Jews and Music
and maybe, love
What a week. Democrats more amazing than most of us believed they could be,
Jamie Raskin’s incredible closing argument (and the funny Facebook debate: bald spot
or yamulke, conclusively determined as bald spot), and then, the unfortunate
In the midst of all this, life continued, and in one of the classes I
teach, a Jewish woman of indeterminate and familiar age described to us all how she
fell in love, Yes Really, she said, on an international karaoke site, with a man
in Istanbul. What did it, she explained, was her rendition of Unchained Melody,
where she looked into Mehmet’s eyes and that was that.
When I told the story to the Penn South writers, one of the women in the class,
Nora North, said that her uncle Alex North wrote the music to that song. Alex,
born Isadore Soifer to Ukrainian immigrants on December 4, 1910 in Chester,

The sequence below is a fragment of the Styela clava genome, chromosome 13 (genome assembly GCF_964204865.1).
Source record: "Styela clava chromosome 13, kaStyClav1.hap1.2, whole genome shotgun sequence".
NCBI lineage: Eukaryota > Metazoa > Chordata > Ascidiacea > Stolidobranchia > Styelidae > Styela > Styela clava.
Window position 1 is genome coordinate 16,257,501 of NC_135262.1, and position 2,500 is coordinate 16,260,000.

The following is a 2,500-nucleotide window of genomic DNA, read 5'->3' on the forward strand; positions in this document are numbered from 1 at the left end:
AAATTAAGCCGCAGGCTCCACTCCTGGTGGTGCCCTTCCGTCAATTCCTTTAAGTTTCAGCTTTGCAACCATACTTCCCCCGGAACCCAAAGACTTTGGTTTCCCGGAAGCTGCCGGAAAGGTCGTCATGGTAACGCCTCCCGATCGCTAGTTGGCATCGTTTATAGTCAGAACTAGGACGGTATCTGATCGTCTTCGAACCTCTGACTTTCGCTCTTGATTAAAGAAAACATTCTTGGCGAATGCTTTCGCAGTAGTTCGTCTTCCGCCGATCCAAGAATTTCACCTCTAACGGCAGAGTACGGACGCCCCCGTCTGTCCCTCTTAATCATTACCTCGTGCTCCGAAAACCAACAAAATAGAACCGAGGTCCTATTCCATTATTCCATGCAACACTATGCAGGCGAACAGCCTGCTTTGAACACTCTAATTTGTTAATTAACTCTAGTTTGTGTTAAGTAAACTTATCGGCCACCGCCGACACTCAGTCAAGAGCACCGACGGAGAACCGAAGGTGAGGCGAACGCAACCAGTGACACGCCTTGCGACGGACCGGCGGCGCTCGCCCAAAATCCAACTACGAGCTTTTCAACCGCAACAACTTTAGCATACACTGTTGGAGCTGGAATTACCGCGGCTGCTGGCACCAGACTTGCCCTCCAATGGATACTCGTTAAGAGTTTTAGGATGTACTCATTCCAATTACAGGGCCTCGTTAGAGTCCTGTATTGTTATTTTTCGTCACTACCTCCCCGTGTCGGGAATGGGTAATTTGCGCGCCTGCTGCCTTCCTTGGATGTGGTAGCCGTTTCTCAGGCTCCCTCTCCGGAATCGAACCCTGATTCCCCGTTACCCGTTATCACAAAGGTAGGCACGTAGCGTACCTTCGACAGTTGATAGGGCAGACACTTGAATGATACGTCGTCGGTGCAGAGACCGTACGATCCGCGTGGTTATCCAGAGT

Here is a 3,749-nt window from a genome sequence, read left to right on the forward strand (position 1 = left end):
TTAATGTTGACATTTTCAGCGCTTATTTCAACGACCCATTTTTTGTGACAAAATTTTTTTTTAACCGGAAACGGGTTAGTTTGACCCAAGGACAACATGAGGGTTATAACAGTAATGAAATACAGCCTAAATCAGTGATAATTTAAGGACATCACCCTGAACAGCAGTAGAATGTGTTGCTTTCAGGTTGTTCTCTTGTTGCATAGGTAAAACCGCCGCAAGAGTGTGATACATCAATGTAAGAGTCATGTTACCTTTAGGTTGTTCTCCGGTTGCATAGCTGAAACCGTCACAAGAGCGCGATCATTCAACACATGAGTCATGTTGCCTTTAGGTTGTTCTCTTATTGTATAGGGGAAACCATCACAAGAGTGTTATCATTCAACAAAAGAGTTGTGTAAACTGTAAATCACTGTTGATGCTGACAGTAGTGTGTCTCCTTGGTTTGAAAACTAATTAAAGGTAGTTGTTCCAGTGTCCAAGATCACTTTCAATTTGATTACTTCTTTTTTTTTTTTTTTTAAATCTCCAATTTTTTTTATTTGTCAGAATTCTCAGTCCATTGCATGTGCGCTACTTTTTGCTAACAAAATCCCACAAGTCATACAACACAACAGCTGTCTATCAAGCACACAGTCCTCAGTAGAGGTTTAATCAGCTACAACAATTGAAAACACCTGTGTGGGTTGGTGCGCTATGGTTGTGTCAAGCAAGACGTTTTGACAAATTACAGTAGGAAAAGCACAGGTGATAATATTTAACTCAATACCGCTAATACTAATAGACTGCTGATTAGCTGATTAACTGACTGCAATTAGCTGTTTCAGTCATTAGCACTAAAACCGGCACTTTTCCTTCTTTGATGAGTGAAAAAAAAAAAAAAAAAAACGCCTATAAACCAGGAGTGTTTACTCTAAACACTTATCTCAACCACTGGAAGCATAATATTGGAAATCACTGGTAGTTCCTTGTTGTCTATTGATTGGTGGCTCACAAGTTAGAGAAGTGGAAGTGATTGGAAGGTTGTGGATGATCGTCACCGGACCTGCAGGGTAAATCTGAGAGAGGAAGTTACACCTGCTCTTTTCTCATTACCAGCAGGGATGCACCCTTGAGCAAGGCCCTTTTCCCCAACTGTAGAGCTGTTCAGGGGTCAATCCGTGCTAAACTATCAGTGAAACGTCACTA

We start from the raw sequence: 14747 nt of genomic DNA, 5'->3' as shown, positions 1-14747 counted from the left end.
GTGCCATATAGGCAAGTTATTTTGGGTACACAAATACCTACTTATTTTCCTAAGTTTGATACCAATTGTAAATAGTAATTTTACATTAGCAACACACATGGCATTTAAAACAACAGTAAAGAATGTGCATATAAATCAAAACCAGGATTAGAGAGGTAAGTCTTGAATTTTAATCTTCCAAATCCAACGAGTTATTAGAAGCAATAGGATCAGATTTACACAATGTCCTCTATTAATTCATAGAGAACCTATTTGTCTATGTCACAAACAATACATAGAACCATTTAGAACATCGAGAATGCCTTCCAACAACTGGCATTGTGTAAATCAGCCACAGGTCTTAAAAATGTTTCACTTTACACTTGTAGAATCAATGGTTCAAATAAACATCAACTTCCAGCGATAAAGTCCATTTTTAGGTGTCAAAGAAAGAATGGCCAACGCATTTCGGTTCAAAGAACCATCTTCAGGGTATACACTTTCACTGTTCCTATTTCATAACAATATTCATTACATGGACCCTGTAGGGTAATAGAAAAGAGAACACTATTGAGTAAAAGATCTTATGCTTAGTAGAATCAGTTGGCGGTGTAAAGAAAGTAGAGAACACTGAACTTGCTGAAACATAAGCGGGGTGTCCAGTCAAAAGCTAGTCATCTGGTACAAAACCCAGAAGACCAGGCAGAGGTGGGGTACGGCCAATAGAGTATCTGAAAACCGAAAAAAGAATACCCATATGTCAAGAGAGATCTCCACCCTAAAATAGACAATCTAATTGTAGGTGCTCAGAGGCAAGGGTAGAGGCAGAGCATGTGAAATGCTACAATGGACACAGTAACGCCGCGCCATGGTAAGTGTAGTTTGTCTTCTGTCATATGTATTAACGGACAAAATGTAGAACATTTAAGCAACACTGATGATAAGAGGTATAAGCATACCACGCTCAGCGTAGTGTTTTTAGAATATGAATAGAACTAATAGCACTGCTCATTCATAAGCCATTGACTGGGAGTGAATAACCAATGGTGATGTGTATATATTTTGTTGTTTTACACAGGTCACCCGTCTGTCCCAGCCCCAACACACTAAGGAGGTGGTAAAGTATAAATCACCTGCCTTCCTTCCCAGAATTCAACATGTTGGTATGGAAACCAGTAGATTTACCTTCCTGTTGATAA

Pennsylvania was the son of Jesse, a blacksmith and Baila, who ran a grocery store.
A friend of his in Los Angeles was making a low budget prison film called Unchained.
He asked Alex to write the score.
Alex then called his friend Hy Zaret, born Harry Zaritsky, to write the lyrics. Zaret
said no at first. He was painting his house. Eventually he did write Unchained
Melody, though he refused the request to use the word Unchained in the lyrics.
More than 300 artists recorded the song, including Lena Horne, Guy Lombardo, the
Righteous Brothers, Elvis, and Al Hibbler. Some music historians say it was the most
popular song of all time.
Alex North went on to write 14 songs nominated for Oscars.
Hy Zaret did well too. He even wrote One Meat Ball about a poor man with only
15 cents and one meatball.
This seemed like a good enough story for Valentine’s Day. As we all know,
love comes in many ways.
We all send love to you.
Larry, Jessica, and Esther